Are we permitted to comment on the fashion industry if we don’t really ‘do’ style? Sadie Hasler thinks so. Niggled by something Stella McCartney said, she considers the importance of words, even in an industry whose business is visual
Illustration by: Jemima Williams
“Strength on its own in a woman is quite abrasive and not terribly attractive all the time. And this collection is celebrating the gentler side…celebrating the softness of a woman and the fragility that for me actually gives you a strength.”
Stella McCartney said that, a couple of weeks ago, while launching a new range. I only stumbled across it because I saw a nice male journo tweeting about it, saying he disagreed with Stella and found strength in a woman very attractive.
Now, I don’t do clothes. I mean, I do them, in that tokenistic way one must when the public indecency charges stack up and you finally admit that being consistently naked in public is not going well. But I don’t do clothes in the style sense. So I feel a little under-qualified to comment on the style ethos of a fashion designer’s new season of stuff. I remember the scene in The Devil Wears Prada when Meryl Streep gives ‘fat’ Ann Hathaway a dressing down by drily commentating her sweater’s particular shade of blue (cerulean, I think) back to its earliest fashion origins, which may mostly have been script-writing bombastics, but did actually make me think.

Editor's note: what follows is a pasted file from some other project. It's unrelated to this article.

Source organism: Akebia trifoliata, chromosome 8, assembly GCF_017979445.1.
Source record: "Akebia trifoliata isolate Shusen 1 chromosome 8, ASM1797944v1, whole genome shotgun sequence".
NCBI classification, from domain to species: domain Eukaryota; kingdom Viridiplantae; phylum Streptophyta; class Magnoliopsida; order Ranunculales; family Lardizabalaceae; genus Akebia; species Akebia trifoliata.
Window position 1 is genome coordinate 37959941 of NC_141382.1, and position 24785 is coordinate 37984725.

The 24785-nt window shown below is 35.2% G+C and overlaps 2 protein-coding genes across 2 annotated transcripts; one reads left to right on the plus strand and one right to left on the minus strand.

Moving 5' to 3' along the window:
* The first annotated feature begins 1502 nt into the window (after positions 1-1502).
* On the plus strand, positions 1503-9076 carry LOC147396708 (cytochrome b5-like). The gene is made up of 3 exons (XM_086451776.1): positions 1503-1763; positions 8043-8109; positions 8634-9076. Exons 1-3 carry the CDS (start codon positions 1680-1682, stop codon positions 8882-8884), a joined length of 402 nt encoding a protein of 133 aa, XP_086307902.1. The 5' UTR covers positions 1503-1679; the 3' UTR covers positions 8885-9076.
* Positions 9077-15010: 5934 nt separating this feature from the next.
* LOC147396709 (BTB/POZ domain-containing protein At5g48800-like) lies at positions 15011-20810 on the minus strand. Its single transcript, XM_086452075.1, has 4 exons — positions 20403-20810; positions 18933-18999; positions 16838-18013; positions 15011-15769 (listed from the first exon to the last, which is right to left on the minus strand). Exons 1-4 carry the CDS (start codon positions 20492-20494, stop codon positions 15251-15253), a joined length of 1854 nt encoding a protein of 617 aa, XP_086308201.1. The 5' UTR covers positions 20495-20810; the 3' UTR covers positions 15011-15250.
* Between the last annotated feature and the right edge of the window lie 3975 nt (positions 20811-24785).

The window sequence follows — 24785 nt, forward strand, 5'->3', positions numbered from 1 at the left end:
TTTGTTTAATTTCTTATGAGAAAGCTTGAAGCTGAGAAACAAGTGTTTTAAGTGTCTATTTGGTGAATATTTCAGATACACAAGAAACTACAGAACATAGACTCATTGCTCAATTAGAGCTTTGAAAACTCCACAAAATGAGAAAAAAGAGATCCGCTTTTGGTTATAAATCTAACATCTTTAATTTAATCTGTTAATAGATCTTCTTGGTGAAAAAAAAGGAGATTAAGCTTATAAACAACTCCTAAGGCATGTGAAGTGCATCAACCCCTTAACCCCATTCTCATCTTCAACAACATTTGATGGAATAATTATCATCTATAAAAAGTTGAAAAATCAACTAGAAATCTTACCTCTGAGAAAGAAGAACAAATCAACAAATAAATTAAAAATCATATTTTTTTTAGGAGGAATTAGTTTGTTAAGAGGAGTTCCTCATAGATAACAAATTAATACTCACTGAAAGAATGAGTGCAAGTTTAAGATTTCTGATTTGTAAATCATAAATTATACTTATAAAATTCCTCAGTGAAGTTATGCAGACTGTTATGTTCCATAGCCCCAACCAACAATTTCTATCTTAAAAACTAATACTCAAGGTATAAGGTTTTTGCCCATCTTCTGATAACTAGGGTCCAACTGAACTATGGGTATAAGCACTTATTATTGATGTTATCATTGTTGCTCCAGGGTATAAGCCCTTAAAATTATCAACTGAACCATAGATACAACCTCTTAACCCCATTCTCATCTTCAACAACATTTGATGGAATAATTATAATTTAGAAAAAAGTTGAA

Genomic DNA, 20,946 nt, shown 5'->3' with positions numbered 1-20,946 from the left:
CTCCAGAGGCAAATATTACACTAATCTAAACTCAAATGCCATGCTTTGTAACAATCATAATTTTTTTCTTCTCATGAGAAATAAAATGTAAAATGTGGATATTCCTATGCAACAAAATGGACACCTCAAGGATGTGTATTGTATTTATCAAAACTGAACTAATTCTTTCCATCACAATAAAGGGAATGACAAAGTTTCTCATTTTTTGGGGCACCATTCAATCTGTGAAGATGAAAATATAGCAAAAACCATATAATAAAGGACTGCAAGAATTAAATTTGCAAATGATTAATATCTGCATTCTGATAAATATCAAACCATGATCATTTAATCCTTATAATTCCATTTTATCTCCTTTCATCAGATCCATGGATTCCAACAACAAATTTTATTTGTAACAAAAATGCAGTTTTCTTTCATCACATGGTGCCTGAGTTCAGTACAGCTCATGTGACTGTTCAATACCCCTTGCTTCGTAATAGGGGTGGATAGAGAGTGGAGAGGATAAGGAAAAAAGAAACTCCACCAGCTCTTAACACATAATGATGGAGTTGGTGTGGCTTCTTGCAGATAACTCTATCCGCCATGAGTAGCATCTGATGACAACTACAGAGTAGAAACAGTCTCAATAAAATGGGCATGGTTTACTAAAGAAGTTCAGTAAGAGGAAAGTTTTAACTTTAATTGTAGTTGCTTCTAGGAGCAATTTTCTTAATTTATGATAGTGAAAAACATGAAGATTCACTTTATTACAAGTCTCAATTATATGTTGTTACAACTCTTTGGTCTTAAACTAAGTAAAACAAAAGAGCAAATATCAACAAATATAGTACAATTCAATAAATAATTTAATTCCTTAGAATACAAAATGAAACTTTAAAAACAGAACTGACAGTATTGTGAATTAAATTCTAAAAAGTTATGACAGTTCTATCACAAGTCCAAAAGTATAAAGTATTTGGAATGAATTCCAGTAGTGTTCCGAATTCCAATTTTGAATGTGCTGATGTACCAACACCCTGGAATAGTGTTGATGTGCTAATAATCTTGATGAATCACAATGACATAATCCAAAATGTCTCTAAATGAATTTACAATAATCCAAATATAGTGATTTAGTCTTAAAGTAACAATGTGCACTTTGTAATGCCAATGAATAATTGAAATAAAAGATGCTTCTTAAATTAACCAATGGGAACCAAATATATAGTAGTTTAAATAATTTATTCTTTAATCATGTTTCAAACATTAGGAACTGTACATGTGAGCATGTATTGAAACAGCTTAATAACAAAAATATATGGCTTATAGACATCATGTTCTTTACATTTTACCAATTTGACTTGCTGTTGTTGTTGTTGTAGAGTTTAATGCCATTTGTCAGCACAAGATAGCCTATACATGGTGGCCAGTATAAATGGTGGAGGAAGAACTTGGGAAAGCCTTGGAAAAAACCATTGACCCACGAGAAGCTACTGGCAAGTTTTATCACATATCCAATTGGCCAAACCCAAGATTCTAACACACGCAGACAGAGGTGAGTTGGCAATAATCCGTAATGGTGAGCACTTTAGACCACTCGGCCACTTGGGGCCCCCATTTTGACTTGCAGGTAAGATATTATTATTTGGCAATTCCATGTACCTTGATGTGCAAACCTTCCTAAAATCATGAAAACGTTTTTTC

Putting aside the fact that fashion labels must seasonally find something new with which to re-launch themselves, putting aside the fact that the pressure for them must be immense, that they might occasionally be forgiven for expounding fluff-wank buzz-words to skeletally waft new produce down the runway, putting aside all this… you still sort of want to assume that somewhere, behind a fashion house headed by a woman, that there’s some sort of steering cerebral decision maker who’s essentially, beneath the intimidating gloss, on our side. Who is designing with the real woman in mind, because she is one. Who, despite the frippery that is commonly at play in Fashion, has an over-arching intellectual savvy, who knows what it means to be a woman, and who wants to express that rather than the oft-male-promoted dreams of unreal things.